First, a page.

The Marvelous Miniature Trees of Japan


The Marvelous Miniature Trees of Japan

By Onoto Watanna Author of A Japanese Nightingale, etc.

These Curious Effects Are Only Attained After Generations of Patient Toil

Among the many delightful arts and studies of the Japanese none is more strange, unique and ancient than that of their training, cultivating and dwarfing of their flower-bearing trees. They seize upon certain peculiarities of the tree, and emphasize or exaggerate this trait even to the point of caricature. They aim to express delicate meanings which a Western imagination could scarcely grasp; as, for instance, laboriously training certain types of trees to convey the ideas of peace, chastity, quiet old age, connubial happiness, and the sweetness of solitude.
While essentially artistic, Japanese gardeners do not seek for rare flowers or trees, however beautiful they may be, but rather cultivate the cherry, the plum, azalea, japonica and other common flowering trees, and train these into the rarest of shapes, making festivals of their blossoming-time, and placing fairy plum and cherry trees in pots in the guest-chamber as a token of hospitality. The cultivated flowers of Japan are the wild flowers, and the cultivated trees are those most commonly known and understood.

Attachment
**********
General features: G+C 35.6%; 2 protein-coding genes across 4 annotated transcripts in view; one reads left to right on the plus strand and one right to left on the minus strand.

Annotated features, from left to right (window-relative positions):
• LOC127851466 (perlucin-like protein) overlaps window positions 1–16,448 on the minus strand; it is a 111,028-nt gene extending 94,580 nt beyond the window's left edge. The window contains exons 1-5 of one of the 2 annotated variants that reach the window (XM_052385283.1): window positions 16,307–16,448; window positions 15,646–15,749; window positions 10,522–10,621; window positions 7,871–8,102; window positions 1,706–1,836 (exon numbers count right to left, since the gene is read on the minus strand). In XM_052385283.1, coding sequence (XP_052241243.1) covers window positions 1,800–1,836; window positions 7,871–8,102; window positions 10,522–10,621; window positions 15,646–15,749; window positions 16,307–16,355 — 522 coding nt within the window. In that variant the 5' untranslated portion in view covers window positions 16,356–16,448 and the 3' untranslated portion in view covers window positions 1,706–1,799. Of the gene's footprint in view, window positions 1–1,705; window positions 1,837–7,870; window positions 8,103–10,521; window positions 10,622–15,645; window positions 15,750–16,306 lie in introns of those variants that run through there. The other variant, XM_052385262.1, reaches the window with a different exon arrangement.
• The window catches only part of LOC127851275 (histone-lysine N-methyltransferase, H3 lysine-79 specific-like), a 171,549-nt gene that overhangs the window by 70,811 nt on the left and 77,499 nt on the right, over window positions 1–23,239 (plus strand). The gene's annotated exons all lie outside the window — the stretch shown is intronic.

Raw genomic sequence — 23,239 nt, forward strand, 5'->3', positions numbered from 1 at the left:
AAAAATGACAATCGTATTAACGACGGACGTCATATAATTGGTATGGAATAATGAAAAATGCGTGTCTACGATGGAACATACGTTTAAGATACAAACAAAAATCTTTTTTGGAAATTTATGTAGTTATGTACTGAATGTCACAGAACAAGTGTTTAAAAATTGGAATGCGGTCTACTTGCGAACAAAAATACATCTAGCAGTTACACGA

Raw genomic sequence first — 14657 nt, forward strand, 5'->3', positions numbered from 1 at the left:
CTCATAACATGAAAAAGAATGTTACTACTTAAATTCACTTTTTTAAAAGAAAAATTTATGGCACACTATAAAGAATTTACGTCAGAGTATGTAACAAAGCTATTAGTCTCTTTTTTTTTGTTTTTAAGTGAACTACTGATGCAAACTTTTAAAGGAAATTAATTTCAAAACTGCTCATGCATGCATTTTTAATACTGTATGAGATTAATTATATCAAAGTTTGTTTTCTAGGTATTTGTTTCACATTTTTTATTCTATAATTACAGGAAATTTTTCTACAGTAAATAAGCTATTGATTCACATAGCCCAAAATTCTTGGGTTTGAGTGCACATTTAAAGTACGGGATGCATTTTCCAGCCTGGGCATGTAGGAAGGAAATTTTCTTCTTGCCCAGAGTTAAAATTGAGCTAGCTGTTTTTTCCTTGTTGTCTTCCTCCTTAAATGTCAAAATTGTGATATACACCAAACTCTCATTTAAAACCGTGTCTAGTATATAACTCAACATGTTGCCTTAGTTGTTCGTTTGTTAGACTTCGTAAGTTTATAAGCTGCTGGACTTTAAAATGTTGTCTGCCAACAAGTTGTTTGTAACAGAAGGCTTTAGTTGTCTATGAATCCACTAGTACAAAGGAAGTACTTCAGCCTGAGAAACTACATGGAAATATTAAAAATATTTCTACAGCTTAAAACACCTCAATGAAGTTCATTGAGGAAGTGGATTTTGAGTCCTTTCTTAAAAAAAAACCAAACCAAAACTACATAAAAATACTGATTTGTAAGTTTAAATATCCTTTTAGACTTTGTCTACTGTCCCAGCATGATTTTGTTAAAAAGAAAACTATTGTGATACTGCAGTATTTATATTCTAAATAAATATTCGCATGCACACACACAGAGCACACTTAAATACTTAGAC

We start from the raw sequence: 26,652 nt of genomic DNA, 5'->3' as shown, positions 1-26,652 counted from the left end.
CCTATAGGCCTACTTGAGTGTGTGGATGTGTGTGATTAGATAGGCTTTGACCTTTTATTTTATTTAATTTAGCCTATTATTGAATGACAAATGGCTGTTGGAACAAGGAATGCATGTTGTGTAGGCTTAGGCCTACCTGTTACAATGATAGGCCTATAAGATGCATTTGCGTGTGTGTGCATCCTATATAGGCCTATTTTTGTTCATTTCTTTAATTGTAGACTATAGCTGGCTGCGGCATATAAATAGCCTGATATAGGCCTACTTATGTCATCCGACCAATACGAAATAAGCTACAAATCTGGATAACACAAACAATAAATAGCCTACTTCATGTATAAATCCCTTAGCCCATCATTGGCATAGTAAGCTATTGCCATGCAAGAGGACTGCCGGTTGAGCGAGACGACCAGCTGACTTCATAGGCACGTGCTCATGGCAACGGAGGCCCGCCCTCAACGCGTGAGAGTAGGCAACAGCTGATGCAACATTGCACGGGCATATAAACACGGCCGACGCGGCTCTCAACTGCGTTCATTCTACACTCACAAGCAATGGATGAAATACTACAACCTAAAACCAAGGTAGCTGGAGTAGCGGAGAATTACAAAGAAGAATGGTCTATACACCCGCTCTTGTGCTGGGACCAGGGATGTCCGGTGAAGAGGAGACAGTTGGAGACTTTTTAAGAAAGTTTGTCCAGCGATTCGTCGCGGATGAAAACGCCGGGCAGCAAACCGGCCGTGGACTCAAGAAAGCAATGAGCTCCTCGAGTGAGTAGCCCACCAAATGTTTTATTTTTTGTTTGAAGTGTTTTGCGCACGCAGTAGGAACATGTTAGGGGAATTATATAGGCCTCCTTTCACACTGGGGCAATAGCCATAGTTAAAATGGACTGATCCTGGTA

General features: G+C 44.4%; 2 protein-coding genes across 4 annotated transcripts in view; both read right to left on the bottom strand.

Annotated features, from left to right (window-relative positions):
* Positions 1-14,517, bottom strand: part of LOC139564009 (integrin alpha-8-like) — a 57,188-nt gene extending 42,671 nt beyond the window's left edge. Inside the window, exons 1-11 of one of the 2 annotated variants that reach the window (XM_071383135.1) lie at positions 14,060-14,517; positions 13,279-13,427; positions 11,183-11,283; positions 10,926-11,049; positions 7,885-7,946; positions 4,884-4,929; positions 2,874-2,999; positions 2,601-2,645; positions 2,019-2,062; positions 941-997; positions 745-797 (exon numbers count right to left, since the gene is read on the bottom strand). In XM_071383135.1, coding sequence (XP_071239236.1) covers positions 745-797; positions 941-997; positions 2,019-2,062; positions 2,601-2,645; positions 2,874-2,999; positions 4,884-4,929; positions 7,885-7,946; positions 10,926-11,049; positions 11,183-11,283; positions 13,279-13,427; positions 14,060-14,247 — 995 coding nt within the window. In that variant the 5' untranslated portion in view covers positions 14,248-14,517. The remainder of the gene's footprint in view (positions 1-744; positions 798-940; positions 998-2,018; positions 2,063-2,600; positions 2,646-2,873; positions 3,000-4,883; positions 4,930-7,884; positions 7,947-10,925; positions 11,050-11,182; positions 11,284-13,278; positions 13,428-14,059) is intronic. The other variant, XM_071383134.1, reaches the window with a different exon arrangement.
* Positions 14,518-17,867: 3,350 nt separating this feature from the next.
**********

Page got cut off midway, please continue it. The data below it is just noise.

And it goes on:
It would seem that the same perverse order of things obtains in their culture of dwarf trees as in everything else Japanese. Where Westerners would train their trees to grow tall and straight and symmetrical, the Japanese fix upon a motif, and laboriously, patiently and systematically adapt Nature to their own design, until the tree is twisted and distorted from its original plan, and slowly follows their conception to perfection. The process sometimes covers hundreds of years, being handed down from generation to generation, for this precious labor cannot be accomplished by one man or one generation. When the design is developed by the exposure of the root it can only be done at the rate of a quarter of an inch a year. Many of the designs are developed by grafting various kinds of trees upon one root, or planting more than one tree in a garden and training the roots and branches together.
The Japanese exhibit the same exquisite veneration for age in trees as in people, and a favorite conceit is the training of the plum-tree, so rugged and gnarled and knotted with its slender shoots and sparse studded arrangement of flowers, that it typifies admirably the contrast of bent or crabbed age with fresh and vigorous youth, best displayed when the tree is in bud.
The plum-tree is, in fact, a favorite subject for their skill, and is trained in a variety of shapes, bent and curved, and with graftings of different-colored blossom-sprays, fresh, fragrant and long-lasting, form one of the most welcome and beautiful decorations during the early spring.